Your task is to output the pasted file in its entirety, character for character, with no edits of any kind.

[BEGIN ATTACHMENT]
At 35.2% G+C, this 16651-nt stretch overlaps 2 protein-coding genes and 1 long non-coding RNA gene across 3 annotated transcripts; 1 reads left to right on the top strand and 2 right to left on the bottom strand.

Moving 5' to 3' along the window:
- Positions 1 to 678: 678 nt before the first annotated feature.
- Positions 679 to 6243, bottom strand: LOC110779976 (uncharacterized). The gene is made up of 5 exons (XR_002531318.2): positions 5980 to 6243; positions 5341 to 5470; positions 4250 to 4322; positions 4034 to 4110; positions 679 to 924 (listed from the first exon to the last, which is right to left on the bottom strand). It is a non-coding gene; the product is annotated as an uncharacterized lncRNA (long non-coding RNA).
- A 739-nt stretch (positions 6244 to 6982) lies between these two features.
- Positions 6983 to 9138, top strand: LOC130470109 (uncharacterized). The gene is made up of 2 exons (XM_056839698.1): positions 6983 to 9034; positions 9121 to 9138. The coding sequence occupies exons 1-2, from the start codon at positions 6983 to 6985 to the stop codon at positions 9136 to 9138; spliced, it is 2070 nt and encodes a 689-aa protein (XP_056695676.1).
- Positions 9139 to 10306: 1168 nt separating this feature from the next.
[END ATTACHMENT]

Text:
At 35.2% G+C, this 16651-nt stretch overlaps 2 protein-coding genes and 1 long non-coding RNA gene across 3 annotated transcripts; 1 reads left to right on the top strand and 2 right to left on the bottom strand.

Moving 5' to 3' along the window:
- Positions 1 to 678: 678 nt before the first annotated feature.
- Positions 679 to 6243, bottom strand: LOC110779976 (uncharacterized). The gene is made up of 5 exons (XR_002531318.2): positions 5980 to 6243; positions 5341 to 5470; positions 4250 to 4322; positions 4034 to 4110; positions 679 to 924 (listed from the first exon to the last, which is right to left on the bottom strand). It is a non-coding gene; the product is annotated as an uncharacterized lncRNA (long non-coding RNA).
- A 739-nt stretch (positions 6244 to 6982) lies between these two features.
- Positions 6983 to 9138, top strand: LOC130470109 (uncharacterized). The gene is made up of 2 exons (XM_056839698.1): positions 6983 to 9034; positions 9121 to 9138. The coding sequence occupies exons 1-2, from the start codon at positions 6983 to 6985 to the stop codon at positions 9136 to 9138; spliced, it is 2070 nt and encodes a 689-aa protein (XP_056695676.1).
- Positions 9139 to 10306: 1168 nt separating this feature from the next.